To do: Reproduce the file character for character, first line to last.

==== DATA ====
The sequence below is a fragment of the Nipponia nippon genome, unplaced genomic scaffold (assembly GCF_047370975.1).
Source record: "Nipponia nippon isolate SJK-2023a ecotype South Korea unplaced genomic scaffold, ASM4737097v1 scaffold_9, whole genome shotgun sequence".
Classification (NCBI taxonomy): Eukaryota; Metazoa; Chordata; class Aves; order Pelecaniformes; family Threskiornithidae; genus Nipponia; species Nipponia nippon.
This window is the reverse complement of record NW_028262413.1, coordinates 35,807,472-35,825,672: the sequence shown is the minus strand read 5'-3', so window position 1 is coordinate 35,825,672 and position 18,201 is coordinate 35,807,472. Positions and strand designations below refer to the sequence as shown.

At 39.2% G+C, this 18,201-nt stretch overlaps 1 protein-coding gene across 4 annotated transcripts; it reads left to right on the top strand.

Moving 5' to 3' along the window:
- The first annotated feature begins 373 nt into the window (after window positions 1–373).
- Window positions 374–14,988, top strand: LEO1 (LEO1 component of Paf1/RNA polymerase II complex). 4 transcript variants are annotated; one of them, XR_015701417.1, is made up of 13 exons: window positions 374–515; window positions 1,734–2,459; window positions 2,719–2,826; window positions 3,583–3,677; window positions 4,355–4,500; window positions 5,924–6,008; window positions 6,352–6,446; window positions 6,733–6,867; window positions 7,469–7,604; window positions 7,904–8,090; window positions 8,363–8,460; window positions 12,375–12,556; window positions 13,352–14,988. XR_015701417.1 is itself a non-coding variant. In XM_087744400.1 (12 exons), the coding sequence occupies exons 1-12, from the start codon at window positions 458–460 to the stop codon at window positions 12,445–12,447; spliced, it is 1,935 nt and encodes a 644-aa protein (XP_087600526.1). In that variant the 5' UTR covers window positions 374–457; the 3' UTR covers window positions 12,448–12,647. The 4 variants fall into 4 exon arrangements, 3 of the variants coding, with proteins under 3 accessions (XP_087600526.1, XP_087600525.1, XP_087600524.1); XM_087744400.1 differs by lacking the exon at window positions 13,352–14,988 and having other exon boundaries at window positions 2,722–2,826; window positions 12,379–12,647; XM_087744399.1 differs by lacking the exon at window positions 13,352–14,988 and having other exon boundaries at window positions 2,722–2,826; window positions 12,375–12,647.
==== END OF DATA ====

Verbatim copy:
The sequence below is a fragment of the Nipponia nippon genome, unplaced genomic scaffold (assembly GCF_047370975.1).
Source record: "Nipponia nippon isolate SJK-2023a ecotype South Korea unplaced genomic scaffold, ASM4737097v1 scaffold_9, whole genome shotgun sequence".
Classification (NCBI taxonomy): Eukaryota; Metazoa; Chordata; class Aves; order Pelecaniformes; family Threskiornithidae; genus Nipponia; species Nipponia nippon.
This window is the reverse complement of record NW_028262413.1, coordinates 35,807,472-35,825,672: the sequence shown is the minus strand read 5'-3', so window position 1 is coordinate 35,825,672 and position 18,201 is coordinate 35,807,472. Positions and strand designations below refer to the sequence as shown.

At 39.2% G+C, this 18,201-nt stretch overlaps 1 protein-coding gene across 4 annotated transcripts; it reads left to right on the top strand.

Moving 5' to 3' along the window:
- The first annotated feature begins 373 nt into the window (after window positions 1–373).
- Window positions 374–14,988, top strand: LEO1 (LEO1 component of Paf1/RNA polymerase II complex). 4 transcript variants are annotated; one of them, XR_015701417.1, is made up of 13 exons: window positions 374–515; window positions 1,734–2,459; window positions 2,719–2,826; window positions 3,583–3,677; window positions 4,355–4,500; window positions 5,924–6,008; window positions 6,352–6,446; window positions 6,733–6,867; window positions 7,469–7,604; window positions 7,904–8,090; window positions 8,363–8,460; window positions 12,375–12,556; window positions 13,352–14,988. XR_015701417.1 is itself a non-coding variant. In XM_087744400.1 (12 exons), the coding sequence occupies exons 1-12, from the start codon at window positions 458–460 to the stop codon at window positions 12,445–12,447; spliced, it is 1,935 nt and encodes a 644-aa protein (XP_087600526.1). In that variant the 5' UTR covers window positions 374–457; the 3' UTR covers window positions 12,448–12,647. The 4 variants fall into 4 exon arrangements, 3 of the variants coding, with proteins under 3 accessions (XP_087600526.1, XP_087600525.1, XP_087600524.1); XM_087744400.1 differs by lacking the exon at window positions 13,352–14,988 and having other exon boundaries at window positions 2,722–2,826; window positions 12,379–12,647; XM_087744399.1 differs by lacking the exon at window positions 13,352–14,988 and having other exon boundaries at window positions 2,722–2,826; window positions 12,375–12,647.